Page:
Warriors

Warriors-Nuggets: What to watch for

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Warriors-Nuggets: What to watch for

Programming note: Coverage begins at 5:30 p.m. today with Warriors Pregame Live on Comcast Sportsnet Bay Area with host Greg Papa, Garry St. Jean and NBA Insider Matt Steinmetz.

After consecutive losses, the Warriors (8-14) are in need ofa pick-me-up and nothing would serve that purpose better than a road winagainst a good team.That would be the Denver Nuggets, who have struggled latelybut are still 15-11. The Nuggets boast a great deal of depth and right now theyneed it. Theyre banged-up and are missing Danilo Gallinari. Also, startingcenter Timofey Mozgov and key bench player Corey Brewer missed Wednesdays gameagainst Dallas because of a sprained left ankle and personal reasons,respectively.Here are some things to watch for:
End-game situations: Its no secret theWarriors have struggled in the last two minutes of games this year, with MontaEllis failing more often than not when it comes to making game-winning playsand shots.RELATED: Steinmetz -- Crunch time stats for Warriors players
In the Warriors loss to the Thunder on Tuesday, Ellis had apotential 3-point shot to win it with five seconds remaining, but the shotmissed. Afterward Warriors coach Mark Jackson said hed take that that shotall day, meaning he had no problem with Ellis shot selection.Maybe not, but the Warriors are likely going to findthemselves in that situation again and again and again and they need to getbetter when theyre in it.Center trouble: The Warriors seem to be gettingless and less out of center Andris Biedrins. He is averaging 2.6 points and 4.7rebounds per game, and against the Thunder on Tuesday he played 14 minutes,scored zero points, grabbed zero rebounds and committed five personalfouls.Jackson continues to maintain hes not thinking of makingchanges to the starting lineup and, in fairness to Jackson he doesnt havemany options at center but push is coming to shove when it comes to thenon-production at five.Ellis vs. Afflalo: Monta Ellis is comingoff a 48-point game and is one of the most difficult matchups at the shootingguard position. Arron Afflalo is one of the best defenders at the two spot inthe league.The goal for Afflalo isnt to shut down Ellis, its doubtfulthat can be done. But Afflalo clearly would like to turn Ellis into a volumeshooter.Nene-Koufos tandem: The Warriors did morethan hold their own on the glass against the Thunder, but that certainly hasntbeen the norm this season. Too often the Warriors have been dominated on theinterior and theyll have to guard against that against Denver.Kosta Koufos is a big-bodied 7-footer and Nene is anotherbig presence at the four position. If the Warriors dont get anything out ofBiedrins, and Jackson is forced to go in another direction likely with EkpeUdoh theyre going to have to gang-rebound to hang in on the glass.

Draymond responds to D'Antoni's 'they're not gonna stop us either' claim

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AP

Draymond responds to D'Antoni's 'they're not gonna stop us either' claim

Programming note: Warriors-Rockets coverage starts tonight at 6:30pm on NBC Sports Bay Area, and continues immediately after the final buzzer.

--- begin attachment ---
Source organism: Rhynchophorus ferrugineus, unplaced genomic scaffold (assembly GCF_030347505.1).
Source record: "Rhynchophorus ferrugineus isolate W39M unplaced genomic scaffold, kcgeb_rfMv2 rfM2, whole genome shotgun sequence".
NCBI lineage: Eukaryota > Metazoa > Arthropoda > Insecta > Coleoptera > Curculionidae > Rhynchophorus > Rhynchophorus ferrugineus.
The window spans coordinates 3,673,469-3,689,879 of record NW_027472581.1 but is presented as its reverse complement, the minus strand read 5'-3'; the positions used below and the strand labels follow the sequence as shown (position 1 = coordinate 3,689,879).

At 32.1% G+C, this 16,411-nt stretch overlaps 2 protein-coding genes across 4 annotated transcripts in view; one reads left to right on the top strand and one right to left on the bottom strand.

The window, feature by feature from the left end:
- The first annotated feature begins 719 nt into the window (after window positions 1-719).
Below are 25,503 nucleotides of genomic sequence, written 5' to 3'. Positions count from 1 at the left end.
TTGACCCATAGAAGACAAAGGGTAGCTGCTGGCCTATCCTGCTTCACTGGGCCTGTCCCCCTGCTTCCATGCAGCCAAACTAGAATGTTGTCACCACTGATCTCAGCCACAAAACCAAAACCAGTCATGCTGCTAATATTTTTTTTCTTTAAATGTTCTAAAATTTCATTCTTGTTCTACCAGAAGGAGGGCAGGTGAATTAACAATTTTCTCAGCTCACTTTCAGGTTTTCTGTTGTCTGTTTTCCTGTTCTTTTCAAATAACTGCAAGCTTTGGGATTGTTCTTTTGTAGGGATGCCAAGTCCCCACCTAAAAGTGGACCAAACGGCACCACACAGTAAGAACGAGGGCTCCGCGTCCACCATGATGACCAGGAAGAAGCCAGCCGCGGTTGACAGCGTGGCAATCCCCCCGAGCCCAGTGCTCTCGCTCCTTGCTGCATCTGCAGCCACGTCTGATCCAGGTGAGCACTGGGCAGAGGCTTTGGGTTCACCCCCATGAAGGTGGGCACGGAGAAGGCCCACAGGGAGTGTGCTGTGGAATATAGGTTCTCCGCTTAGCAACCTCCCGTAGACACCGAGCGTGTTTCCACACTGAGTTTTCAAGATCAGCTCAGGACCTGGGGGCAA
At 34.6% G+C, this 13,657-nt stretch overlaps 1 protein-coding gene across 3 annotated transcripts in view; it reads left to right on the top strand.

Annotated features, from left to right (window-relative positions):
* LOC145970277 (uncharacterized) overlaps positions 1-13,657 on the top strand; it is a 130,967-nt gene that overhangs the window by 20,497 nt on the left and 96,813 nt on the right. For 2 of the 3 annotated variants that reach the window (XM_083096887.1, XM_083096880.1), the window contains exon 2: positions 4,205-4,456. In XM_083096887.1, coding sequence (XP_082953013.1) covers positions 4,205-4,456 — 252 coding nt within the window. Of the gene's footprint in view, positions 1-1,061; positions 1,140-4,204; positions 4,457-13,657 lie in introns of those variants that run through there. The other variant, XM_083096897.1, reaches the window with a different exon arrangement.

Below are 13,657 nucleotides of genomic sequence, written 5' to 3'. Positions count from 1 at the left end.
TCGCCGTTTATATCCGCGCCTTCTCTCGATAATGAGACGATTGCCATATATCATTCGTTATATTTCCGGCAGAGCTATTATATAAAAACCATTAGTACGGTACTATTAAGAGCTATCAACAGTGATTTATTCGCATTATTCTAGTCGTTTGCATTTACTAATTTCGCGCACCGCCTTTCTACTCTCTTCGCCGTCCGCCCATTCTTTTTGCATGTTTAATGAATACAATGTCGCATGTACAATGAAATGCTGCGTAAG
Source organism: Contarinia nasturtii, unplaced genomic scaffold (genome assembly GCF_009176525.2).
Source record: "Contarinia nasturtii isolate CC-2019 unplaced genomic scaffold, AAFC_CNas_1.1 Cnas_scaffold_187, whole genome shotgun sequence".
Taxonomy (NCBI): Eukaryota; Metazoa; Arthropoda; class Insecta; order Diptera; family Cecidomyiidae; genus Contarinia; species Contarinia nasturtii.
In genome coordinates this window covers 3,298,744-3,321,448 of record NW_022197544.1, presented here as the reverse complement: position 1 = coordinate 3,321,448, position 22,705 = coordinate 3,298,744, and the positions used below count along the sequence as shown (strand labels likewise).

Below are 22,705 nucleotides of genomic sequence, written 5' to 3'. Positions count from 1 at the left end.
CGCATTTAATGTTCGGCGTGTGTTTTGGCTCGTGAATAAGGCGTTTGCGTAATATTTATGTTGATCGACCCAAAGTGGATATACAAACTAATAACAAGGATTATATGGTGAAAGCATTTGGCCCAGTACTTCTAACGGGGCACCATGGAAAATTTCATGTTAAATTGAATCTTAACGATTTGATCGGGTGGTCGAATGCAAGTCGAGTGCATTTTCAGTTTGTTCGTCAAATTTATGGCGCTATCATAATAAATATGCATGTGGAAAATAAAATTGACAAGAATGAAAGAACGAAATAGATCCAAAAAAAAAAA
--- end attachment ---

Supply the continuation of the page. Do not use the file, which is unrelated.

A couple weeks ago, Rockets coach Mike D'Antoni said something about the Warriors that made headlines.

"You're not gonna stop them. It's just not gonna happen. They're not gonna stop us either. Should be fun."

On Monday, Draymond Green was asked about D'Antoni's comments.

"You should believe that. I'm turning over a new leaf," Draymond began, before giving his real thoughts. "Number 1 -- they want it to be a shootout, which is fine. But we're gonna play some defense.

"We score pretty well, but we're a damn good defensive team, too. So we're gonna play some defense."

The Rockets made some significant changes to their roster this offseason, most notably the addition of Chris Paul.

But Houston also added defensive-minded guys in P.J. Tucker and Luc Richard Mbah a Moute.

But as Draymond pointed out:

"I don't know how serious they take defense with that comment, but I know they added some good defensive players."

Drew Shiller is the co-host of Warriors Outsiders and a Web Producer at NBC Sports Bay Area. Follow him on Twitter @DrewShiller

Steph Curry the most game-altering player to ever step foot on a court

Steph Curry the most game-altering player to ever step foot on a court

Programming note: Warriors-Rockets coverage starts tonight at 6:30pm on NBC Sports Bay Area, and continues immediately after the final buzzer.

OAKLAND -- As the curtain is raised on a new NBA season, the conventional wisdom is the league consists of four distinct tiers, only one of which has a single member. That would be the Warriors, alone at the top and projected to lock up the No. 1 postseason seed several weeks before the season ends.

The reigning champions boast a collaborative work environment, a diverse and creative co aching staff and, conceivably, the most dangerous roster in NBA history. The Warriors are to the NBA what Tesla is to the electric car market and, moreover, they have the benefit of having Stephen Curry at the wheel.

And it’s quite a benefit when you have the most game-altering player, regardless of position, ever to set foot on a court.

[SHILLER: Kerr: Curry better now than his unanimous MVP season]

The Rockets, who come into Oracle Arena to open the season Tuesday night, make no attempt to hide their aspirations. They want to push the Warriors in hopes of knocking them over. Warriors coach Steve Kerr concedes that his system is based largely on principles created by former Warriors coach Don Nelson and advanced by Mike D’Antoni, now the coach in Houston.

The Rockets, however, do not have a Curry. Neither did the Knicks or the Suns, D’Antoni’s previous NBA teams. The closest he ever came was in Phoenix, with Steve Nash running the point.

“Steph is like Nash on steroids,” Kerr says. “He’s faster and quicker and he’s shooting from 35 feet instead of 25 feet.”